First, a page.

This Malaysian island offers endless stories and inspiration. Just ask Tan Twan Eng
Tan Twan Eng's latest novel, The House of Doors, is a decade-shifting epic that delves into tragedy, cultural dissonance and memory loss.
Who is he? Twan Eng is an award-winning Malaysian novelist known for The Gift of Rain and The Garden of Evening Mists, and for setting his stories in his home country.
What's going on? Twan Eng's latest novel, The House of Doors, is a historical exploration of stories that all share the risk of being forgotten.
What's he saying? Twan Eng joined All Things Considered host Ari Shapiro to discuss the inspiration behind the novel, and the care he took with the real life legacies of his characters.
On what it's like to walk through the streets of George Town, Penang's main city.
It really feels like you're walking in Penang 100 years ago. The old shop houses are there. They've got the original names of the streets. A lot of the tradesmen and craftsmen are still working there, carrying on the jobs that their grandparents did. A lot of the food stalls, the street hawkers, they are still continuing the tradition started by their grandparents. So there's a sense of timelessness when you walk in the streets of Penang. And the only way you can really absorb and appreciate Penang is to walk there.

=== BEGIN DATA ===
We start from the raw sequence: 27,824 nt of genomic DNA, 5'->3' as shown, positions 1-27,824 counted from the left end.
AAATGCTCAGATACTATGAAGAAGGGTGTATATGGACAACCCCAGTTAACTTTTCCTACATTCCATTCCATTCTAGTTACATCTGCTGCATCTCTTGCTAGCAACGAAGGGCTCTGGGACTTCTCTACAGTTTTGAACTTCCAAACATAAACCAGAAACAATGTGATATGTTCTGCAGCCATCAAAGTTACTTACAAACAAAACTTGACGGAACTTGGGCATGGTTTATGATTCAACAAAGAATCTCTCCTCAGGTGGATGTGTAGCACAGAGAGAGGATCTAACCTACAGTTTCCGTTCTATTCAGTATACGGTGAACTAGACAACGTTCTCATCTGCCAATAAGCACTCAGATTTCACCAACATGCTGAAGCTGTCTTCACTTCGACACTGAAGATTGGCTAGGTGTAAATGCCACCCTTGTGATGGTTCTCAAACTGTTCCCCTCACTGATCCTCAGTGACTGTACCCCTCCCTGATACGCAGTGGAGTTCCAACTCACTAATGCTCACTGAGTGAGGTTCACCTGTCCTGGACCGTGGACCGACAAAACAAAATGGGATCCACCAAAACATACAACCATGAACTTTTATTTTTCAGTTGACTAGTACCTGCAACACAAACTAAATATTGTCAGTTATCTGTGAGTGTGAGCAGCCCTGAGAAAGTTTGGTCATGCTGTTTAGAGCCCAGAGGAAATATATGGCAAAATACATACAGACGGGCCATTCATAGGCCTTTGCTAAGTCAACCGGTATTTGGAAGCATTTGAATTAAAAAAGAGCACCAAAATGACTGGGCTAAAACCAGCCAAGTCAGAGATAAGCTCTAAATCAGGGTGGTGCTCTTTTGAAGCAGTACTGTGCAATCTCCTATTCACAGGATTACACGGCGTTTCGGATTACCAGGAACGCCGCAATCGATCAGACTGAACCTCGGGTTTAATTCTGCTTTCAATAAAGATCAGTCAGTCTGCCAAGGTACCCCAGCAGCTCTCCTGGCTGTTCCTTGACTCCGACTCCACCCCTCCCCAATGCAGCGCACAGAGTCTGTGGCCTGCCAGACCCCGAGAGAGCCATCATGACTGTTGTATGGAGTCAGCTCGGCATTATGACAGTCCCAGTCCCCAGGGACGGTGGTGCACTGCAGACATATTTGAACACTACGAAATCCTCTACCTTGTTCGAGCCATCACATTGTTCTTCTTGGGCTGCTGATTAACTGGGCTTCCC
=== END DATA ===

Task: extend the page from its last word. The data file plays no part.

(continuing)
And why it makes such an inspiring setting for a story:
It's so rich with stories. You know, if you walk down the streets of the town, every house behind the doors, you wonder: What are the stories there? Tales of love and death and disappointment and fears and hopes. There's so many stories. Every street has a wonderful story. It's really a rich mine for any author to write about Penang.
On the thing all of his plotlines share:
The one thing they had in common was that these events are slowly being forgotten by readers today, especially the younger readers. For instance, the murder trial of Ethel Proudlock in Kuala Lumpur, which took place almost 100 years ago, almost nobody today knows much about it. And even I first came to know about it through The Letter, Somerset Maugham's short story.
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And being careful with the real life legacies of his characters:
I'm quite careful about offending their descendants. Well, you know, in a way, I don't want to make people unhappy or create a lot of misunderstandings. I want to present the character as authentic and accurate. So I don't go out of the way to just highlight the negative parts. But I also try to create a fair representation of the character.
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So, what now?
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